Another group that I wish to acknowledge is the team of hard-working women who organize and clean the classrooms and sleeping quarters of the Ladera Lane campus. I sat with Arcelia, Elia, Ermelinda, Maria, and Marisela around the stone table in the gazebo and asked them, “¿Que es la diferencia entre la paz y pacifico?” (“What is the difference between the two words for peace?”) They generously responded that la paz carries a connotation of harmony while pacifico denotes a sense of tranquility, “Como aqui,” they said. (“Like here.”)
Other Peace Poles also impart important stories of their raison d’être, five of which I explored in my fieldwork study during Spring and Summer of 2014. At first I was going to interview founders of only local Peace Poles such as the one nearby at La Casa de Maria which was given by life-long peace activist, Jolene DeLisa, to commemorate her beloved late son. Just a little farther away at a place of worship in Northridge, CA, the Peace Pole was arranged with the expert assistance of JoAnn DeSantis, by conscientious objector Dick Flaharty, whose story was also fascinating and inspiring. Additionally, I visited my Alma Mater, Pomona College, which received the gift of a Peace Pole from the U.S. Peace Corps in which I also served. Then the opportunity came to travel farther to Wassaic, New York to visit the beautiful landscape of the World Peace Sanctuary where I chanced upon a heartfelt conversation with the Executive Assistant, Ann Marie Robustelli, revealing the sacrifices we make for peace. From there the journey took me to Washington D.C. where I did not expect to be granted entry to the Pentagon, let alone interview anyone there. Yet, that is what happened. It came as quite a fortuitous surprise to secure an interview with Luffon Berry, a Chaplain’s Office minister. I’ll let the presence of a Peace Pole in the midst of that formidable fortress speak for itself.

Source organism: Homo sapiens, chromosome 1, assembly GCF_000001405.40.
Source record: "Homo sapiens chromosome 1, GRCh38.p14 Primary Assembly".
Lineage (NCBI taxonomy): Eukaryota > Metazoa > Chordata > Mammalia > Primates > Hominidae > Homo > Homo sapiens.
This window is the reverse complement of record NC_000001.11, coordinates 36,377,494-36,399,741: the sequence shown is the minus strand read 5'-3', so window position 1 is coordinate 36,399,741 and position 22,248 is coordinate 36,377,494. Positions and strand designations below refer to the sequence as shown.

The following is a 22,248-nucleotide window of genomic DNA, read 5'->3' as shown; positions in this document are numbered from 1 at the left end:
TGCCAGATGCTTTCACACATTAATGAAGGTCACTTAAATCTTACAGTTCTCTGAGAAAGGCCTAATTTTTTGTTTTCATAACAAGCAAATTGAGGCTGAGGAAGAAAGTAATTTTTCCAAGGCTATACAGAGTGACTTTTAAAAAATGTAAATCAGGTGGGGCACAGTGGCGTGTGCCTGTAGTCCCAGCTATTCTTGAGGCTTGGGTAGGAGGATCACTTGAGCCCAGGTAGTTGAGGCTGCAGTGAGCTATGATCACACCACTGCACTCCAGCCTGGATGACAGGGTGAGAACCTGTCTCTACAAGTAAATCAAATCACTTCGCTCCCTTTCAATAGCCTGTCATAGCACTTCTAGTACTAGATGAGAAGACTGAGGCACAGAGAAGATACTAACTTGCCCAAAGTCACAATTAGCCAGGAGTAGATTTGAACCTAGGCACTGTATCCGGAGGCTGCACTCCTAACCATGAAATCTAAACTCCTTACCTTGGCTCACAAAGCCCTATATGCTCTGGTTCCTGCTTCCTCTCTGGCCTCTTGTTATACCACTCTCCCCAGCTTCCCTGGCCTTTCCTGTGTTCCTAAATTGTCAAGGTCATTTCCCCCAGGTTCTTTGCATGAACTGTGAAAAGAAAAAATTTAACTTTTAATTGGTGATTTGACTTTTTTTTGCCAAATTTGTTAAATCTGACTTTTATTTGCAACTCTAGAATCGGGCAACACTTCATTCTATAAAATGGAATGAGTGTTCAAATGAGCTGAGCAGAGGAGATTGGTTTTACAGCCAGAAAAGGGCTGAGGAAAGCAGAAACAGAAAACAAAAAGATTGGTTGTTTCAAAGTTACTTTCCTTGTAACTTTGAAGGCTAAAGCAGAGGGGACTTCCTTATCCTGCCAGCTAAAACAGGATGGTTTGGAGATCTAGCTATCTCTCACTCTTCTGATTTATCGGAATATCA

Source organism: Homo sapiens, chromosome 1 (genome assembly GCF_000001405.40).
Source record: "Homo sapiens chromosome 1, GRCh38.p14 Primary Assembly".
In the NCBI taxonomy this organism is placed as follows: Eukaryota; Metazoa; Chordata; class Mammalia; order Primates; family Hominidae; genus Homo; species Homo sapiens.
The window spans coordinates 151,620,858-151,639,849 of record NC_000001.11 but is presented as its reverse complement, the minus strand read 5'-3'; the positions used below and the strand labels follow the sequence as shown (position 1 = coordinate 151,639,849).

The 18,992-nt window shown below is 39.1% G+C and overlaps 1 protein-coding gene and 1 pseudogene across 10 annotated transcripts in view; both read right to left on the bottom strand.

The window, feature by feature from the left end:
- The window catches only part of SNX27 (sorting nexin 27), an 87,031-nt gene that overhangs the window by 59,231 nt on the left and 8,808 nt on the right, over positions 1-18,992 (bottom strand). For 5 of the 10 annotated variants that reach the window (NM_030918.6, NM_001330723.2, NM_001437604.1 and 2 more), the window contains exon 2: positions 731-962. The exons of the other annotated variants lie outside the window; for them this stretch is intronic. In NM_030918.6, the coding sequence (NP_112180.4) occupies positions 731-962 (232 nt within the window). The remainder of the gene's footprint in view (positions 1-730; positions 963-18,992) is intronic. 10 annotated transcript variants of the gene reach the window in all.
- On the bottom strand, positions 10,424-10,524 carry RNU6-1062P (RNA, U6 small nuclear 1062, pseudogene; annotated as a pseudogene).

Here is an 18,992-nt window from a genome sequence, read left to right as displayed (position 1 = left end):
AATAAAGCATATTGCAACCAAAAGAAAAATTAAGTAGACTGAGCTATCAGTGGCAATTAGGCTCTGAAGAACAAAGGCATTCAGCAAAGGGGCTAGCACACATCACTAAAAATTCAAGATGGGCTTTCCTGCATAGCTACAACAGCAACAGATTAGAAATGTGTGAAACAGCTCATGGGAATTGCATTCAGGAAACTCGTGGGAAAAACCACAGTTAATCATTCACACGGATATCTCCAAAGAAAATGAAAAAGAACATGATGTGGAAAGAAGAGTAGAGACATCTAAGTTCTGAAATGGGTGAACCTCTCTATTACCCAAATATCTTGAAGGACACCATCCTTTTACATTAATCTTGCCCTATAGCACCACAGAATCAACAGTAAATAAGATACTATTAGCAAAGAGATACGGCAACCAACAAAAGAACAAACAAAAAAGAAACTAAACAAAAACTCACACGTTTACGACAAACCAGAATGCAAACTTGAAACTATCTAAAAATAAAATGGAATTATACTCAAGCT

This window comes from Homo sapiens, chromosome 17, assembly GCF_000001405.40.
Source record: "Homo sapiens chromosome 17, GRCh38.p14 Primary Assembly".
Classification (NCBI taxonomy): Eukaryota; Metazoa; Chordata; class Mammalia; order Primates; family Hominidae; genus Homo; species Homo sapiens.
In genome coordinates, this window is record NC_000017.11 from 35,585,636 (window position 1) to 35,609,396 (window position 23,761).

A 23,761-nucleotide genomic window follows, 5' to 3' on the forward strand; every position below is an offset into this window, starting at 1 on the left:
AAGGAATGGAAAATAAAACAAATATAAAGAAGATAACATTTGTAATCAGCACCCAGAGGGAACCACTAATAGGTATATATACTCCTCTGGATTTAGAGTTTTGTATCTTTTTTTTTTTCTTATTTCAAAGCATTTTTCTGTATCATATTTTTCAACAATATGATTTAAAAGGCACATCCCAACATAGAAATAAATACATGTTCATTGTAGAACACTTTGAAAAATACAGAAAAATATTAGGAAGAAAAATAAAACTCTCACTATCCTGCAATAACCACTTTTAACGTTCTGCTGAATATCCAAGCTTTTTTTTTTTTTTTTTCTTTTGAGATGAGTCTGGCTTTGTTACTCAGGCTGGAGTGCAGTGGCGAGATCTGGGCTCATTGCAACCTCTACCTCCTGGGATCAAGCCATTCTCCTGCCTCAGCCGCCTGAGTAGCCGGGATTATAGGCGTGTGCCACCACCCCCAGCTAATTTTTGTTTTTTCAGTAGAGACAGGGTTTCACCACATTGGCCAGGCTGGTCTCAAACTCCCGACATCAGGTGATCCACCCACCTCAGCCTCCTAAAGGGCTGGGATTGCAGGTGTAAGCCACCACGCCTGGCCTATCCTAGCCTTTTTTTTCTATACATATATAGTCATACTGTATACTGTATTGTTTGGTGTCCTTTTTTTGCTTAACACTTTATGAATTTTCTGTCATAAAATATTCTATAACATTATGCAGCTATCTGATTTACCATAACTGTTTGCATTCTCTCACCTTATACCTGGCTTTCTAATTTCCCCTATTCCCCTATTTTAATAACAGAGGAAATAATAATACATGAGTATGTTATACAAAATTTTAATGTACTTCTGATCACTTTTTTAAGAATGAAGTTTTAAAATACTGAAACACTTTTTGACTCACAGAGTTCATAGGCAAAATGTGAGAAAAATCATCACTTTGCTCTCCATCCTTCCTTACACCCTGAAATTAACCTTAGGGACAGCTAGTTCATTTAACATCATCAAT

To be able to share this work at the recent conference in honor of Marion Woodman was also gratifying. My appreciation goes to Toni D’Anca and her team, Arron and Natalie, for their excellent organizational abilities, and to others on the Conference Planning Committee for accepting this poster presentation.
At the conference, where the Pacifica Peace Pole was displayed, one woman from the Marion Woodman Foundation board communicated its importance because it is tangible; something we can do. Thus, it carried the message of hope.
Another lady from Texas was excited to tell me that when she dedicated a Peace Pole in her front yard, friends, neighbors, and people she didn’t even know came to join in the celebration. In this manner, it provided a sense of community.
A Sandplay Therapist commented that one of her clients used a similar article in that person’s sandtray. The meaning that person brought to that article was very close to the meaning of the Peace Pole. This seemed to indicate an archetypal resonance.
Another man stopped and placed his hand up on the pole, lowered his head and gave a sob. He said the memories were coming of a time he was visiting a Buddhist monastery high in the Himalayas where prayer bells were placed so people could ring them. Each one was inscribed with prayers that would emit when it was rung. At first he hesitated to touch them, but then, when he was able to ring them, he could feel his prayers emanating into the world as the sound of the bells resounded aloud. To me, this resembled articulating aloud the words on the Peace Pole “May Peace Prevail On Earth.” Other memories came to him. “I touched the wounds of the soldiers in Viet Nam,” he said while he traced his fingers along each black letter etched in the wooden flesh of the pole as if he were poignantly pointing to the way our scars form the letters of our prayers.
The next time you journey to Pacifica, please visit the Peace Pole. Please touch it. Let it touch you. May you find the meaning it conveys to you. It bears more than one voice can utter.
Jacqueline Spoehel O’Connor is currently a student at Pacifica Graduate Institute in the Depth Psychology Program, Somatic Studies Specialization. She served as a Peace Corps Volunteer in the Dominican Republic (‘82-’84). She also worked for 20 years in the Greater Los Angeles area as a Vector Ecologist studying Encephalitis and the West Nile Virus in mosquitoes. In addition, she concurrently practiced massage therapy during which time she became a Reiki Master. You can contact Jacqueline about her work in futher detail at : firstname.lastname@example.org.